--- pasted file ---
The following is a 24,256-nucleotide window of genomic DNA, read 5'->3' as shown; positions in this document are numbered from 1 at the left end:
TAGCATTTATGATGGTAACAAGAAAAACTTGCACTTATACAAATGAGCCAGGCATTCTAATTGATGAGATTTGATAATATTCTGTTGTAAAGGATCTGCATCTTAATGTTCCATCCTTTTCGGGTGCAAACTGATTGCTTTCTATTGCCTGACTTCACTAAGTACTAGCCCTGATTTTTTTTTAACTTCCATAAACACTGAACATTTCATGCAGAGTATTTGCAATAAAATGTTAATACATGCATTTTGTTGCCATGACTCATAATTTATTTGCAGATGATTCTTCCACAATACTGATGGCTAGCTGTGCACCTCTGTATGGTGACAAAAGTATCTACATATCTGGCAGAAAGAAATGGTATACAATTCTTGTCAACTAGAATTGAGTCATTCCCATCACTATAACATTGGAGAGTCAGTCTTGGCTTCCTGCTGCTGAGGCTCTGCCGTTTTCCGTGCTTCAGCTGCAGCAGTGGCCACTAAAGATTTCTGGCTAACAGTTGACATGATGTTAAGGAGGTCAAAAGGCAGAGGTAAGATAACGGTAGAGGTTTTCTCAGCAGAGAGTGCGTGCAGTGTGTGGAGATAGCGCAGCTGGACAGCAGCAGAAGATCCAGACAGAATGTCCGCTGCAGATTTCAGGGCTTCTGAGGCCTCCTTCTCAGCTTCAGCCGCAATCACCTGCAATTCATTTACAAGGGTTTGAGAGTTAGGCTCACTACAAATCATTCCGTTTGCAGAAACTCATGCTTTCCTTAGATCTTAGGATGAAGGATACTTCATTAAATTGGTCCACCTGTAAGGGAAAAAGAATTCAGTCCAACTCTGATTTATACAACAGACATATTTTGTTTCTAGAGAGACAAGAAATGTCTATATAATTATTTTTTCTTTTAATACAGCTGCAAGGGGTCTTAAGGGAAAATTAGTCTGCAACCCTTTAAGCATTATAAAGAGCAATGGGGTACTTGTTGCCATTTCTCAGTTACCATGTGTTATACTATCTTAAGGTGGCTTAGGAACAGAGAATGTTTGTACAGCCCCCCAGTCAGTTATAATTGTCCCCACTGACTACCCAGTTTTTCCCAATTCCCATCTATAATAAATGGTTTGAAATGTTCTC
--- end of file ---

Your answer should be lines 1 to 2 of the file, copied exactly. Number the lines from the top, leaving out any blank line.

The following is a 24,256-nucleotide window of genomic DNA, read 5'->3' as shown; positions in this document are numbered from 1 at the left end:
TAGCATTTATGATGGTAACAAGAAAAACTTGCACTTATACAAATGAGCCAGGCATTCTAATTGATGAGATTTGATAATATTCTGTTGTAAAGGATCTGCATCTTAATGTTCCATCCTTTTCGGGTGCAAACTGATTGCTTTCTATTGCCTGACTTCACTAAGTACTAGCCCTGATTTTTTTTTAACTTCCATAAACACTGAACATTTCATGCAGAGTATTTGCAATAAAATGTTAATACATGCATTTTGTTGCCATGACTCATAATTTATTTGCAGATGATTCTTCCACAATACTGATGGCTAGCTGTGCACCTCTGTATGGTGACAAAAGTATCTACATATCTGGCAGAAAGAAATGGTATACAATTCTTGTCAACTAGAATTGAGTCATTCCCATCACTATAACATTGGAGAGTCAGTCTTGGCTTCCTGCTGCTGAGGCTCTGCCGTTTTCCGTGCTTCAGCTGCAGCAGTGGCCACTAAAGATTTCTGGCTAACAGTTGACATGATGTTAAGGAGGTCAAAAGGCAGAGGTAAGATAACGGTAGAGGTTTTCTCAGCAGAGAGTGCGTGCAGTGTGTGGAGATAGCGCAGCTGGACAGCAGCAGAAGATCCAGACAGAATGTCCGCTGCAGATTTCAGGGCTTCTGAGGCCTCCTTCTCAGCTTCAGCCGCAATCACCTGCAATTCATTTACAAGGGTTTGAGAGTTAGGCTCACTACAAATCATTCCGTTTGCAGAAACTCATGCTTTCCTTAGATCTTAGGATGAAGGATACTTCATTAAATTGGTCCACCTGTAAGGGAAAAAGAATTCAGTCCAACTCTGATTTATACAACAGACATATTTTGTTTCTAGAGAGACAAGAAATGTCTATATAATTATTTTTTCTTTTAATACAGCTGCAAGGGGTCTTAAGGGAAAATTAGTCTGCAACCCTTTAAGCATTATAAAGAGCAATGGGGTACTTGTTGCCATTTCTCAGTTACCATGTGTTATACTATCTTAAGGTGGCTTAGGAACAGAGAATGTTTGTACAGCCCCCCAGTCAGTTATAATTGTCCCCACTGACTACCCAGTTTTTCCCAATTCCCATCTATAATAAATGGTTTGAAATGTTCTC